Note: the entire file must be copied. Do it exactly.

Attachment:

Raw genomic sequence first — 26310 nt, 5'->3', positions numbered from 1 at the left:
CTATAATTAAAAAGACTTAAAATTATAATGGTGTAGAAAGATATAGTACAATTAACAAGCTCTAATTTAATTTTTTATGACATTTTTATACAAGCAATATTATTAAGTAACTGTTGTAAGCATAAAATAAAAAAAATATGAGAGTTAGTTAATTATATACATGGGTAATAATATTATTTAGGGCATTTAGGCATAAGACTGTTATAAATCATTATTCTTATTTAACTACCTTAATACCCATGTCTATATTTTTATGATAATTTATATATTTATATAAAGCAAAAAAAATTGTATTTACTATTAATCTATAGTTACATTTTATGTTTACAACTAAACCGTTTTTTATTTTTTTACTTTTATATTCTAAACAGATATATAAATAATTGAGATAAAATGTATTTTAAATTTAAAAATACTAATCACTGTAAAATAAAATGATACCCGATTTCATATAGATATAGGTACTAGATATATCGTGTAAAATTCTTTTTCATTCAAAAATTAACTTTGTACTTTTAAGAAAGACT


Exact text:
Raw genomic sequence first — 26310 nt, 5'->3', positions numbered from 1 at the left:
CTATAATTAAAAAGACTTAAAATTATAATGGTGTAGAAAGATATAGTACAATTAACAAGCTCTAATTTAATTTTTTATGACATTTTTATACAAGCAATATTATTAAGTAACTGTTGTAAGCATAAAATAAAAAAAATATGAGAGTTAGTTAATTATATACATGGGTAATAATATTATTTAGGGCATTTAGGCATAAGACTGTTATAAATCATTATTCTTATTTAACTACCTTAATACCCATGTCTATATTTTTATGATAATTTATATATTTATATAAAGCAAAAAAAATTGTATTTACTATTAATCTATAGTTACATTTTATGTTTACAACTAAACCGTTTTTTATTTTTTTACTTTTATATTCTAAACAGATATATAAATAATTGAGATAAAATGTATTTTAAATTTAAAAATACTAATCACTGTAAAATAAAATGATACCCGATTTCATATAGATATAGGTACTAGATATATCGTGTAAAATTCTTTTTCATTCAAAAATTAACTTTGTACTTTTAAGAAAGACT